To Live Is To Cause ______, Part Deux

May 25, 2010

I had a long talk with my therapist about the situation I mentioned in my previous post, and about the post itself, and when I told her the title she corrected me: to live is not to cause suffering, to live is to cause problems.

The point here is that suffering is something which occurs internally.  Suffering is caused by attachment or aversion to a particular set of feelings, thoughts or beliefs within us.  Pain can be caused by external factors, which is what I caused – what we all cause – but suffering is developed from within.

It’s an interesting and important distinction, both when we are the receiver and giver of pain, to know that the hurt occurs in the moment, but lingering suffering is produced by the Monkey Mind.  I’ve heard Sharon Salzberg talk a number of times about the mind’s ability to “collapse” in on a particular event. Like when we say something we shouldn’t have, or do something we wish we hadn’t (or vice-versa, have something painful said or done to us), how those words or that event gets repeated over and over and over.  The tape keeps getting rewound, sometimes with new endings, sometimes with the same, ad nauseam.

We’ve all been there.  That’s suffering. That is attachment.  And letting go is so effin’ hard.  It feels like we couldn’t stop replaying those events for a million dollars.   As far as I can tell, mindfulness is the only real solution.  Each time you see the thoughts returning to the painful event, making the conscious decision to let it go and focus on what’s happening right now is the only way to chip away at and eventually release that repetition.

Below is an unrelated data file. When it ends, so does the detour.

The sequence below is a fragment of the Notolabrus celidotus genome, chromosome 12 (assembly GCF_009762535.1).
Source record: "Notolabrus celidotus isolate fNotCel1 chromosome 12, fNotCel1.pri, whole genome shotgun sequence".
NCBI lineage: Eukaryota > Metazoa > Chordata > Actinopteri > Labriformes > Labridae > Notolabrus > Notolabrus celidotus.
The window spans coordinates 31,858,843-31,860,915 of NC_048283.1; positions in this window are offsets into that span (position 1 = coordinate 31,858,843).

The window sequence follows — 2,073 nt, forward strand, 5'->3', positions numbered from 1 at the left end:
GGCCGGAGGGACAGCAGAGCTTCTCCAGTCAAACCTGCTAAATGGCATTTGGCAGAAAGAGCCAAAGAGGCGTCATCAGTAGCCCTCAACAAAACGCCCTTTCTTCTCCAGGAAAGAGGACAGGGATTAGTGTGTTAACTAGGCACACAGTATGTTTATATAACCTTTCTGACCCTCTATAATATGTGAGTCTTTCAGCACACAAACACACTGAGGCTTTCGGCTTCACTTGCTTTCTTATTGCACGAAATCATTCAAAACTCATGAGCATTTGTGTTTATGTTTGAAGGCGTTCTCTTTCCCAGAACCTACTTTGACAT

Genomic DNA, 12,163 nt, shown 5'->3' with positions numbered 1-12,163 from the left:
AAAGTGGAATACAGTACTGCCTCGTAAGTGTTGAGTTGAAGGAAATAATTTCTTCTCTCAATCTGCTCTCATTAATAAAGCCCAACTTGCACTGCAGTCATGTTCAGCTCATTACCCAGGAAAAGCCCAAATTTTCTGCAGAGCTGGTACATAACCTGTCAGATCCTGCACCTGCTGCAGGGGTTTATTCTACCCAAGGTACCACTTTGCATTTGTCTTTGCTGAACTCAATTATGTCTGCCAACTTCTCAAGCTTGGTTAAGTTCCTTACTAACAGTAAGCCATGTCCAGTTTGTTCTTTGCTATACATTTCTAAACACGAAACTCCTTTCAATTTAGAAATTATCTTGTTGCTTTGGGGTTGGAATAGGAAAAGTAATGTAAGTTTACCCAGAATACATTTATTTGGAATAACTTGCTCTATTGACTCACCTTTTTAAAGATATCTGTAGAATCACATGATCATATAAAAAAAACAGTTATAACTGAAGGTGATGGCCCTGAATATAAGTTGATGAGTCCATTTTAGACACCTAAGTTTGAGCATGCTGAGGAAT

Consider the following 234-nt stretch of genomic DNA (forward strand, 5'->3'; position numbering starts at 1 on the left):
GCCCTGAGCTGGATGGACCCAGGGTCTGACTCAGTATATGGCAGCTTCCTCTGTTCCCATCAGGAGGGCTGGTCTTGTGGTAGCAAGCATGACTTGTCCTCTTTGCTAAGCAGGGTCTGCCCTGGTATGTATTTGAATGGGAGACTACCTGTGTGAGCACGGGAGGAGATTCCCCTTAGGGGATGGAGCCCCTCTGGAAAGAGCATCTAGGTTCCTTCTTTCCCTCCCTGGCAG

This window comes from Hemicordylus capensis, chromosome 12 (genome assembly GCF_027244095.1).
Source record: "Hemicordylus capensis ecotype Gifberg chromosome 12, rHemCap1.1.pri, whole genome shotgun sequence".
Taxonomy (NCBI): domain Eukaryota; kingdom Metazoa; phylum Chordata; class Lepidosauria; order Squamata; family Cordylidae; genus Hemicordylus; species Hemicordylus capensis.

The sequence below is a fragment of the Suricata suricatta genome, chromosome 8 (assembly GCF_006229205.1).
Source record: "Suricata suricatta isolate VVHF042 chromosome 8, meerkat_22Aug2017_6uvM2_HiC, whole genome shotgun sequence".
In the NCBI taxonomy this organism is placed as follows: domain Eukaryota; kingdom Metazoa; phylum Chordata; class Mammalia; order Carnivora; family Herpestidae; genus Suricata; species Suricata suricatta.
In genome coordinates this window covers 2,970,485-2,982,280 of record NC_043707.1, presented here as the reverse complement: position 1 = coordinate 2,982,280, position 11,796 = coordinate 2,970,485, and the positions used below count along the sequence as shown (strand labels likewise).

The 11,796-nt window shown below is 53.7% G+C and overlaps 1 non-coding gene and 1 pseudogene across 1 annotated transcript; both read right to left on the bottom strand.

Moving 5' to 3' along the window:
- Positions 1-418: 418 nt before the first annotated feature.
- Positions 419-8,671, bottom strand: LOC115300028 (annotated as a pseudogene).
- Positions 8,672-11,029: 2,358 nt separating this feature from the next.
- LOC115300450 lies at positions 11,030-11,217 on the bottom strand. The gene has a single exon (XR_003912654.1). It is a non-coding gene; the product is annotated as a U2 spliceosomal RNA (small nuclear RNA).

Drinking definitely used to be my solution.  I mean, how many times have we all announced, “I need a drink,” in regards to a difficult moment in our lives?  Unfortunately, it’s usually only a temporary solution, and in the  morning I’m back to the repetitive thinking, or worse, I start building recurring patterns over time.  Deciding not to dissolve away experience means sitting with those compulsive thought patterns and seeking other relief.

The discussion made me question what suffering I’m holding on to, from previous pains.  Who am I holding as a static being in my head, unchanged from when the pain was inflicted to today?  They aren’t that person, and I’m not the same person who was hurt.  But on this relative plain it’s so difficult to see the people in our lives as dynamic, ever-shifting creatures.

Not surprisingly, former lovers came to mind first, most notably the one guy I actually dated briefly (now married), and wonder what suffering I’m creating, and if I can let that pain go now.  But the nice thing about this investigation was realizing how much I have, in fact, let go.  I have strong relationships with a number of men who hurt me at one time in my life, and that’s heartening.

I think about my best friend, one of my first serious crushes, with whom I had a contentious friendship in our youth, and who then came out of the closet in his 20s, and think how easy it is for me to see both of us as different creatures from when we met 15+ years ago – how fluid our relationship has become – and it gives me incredible hope for the future of other relationships.

So, retraction stands: to live is not to cause suffering. Just problems. A whole lot of problems. All of which are fodder for growth on both sides of the problem.


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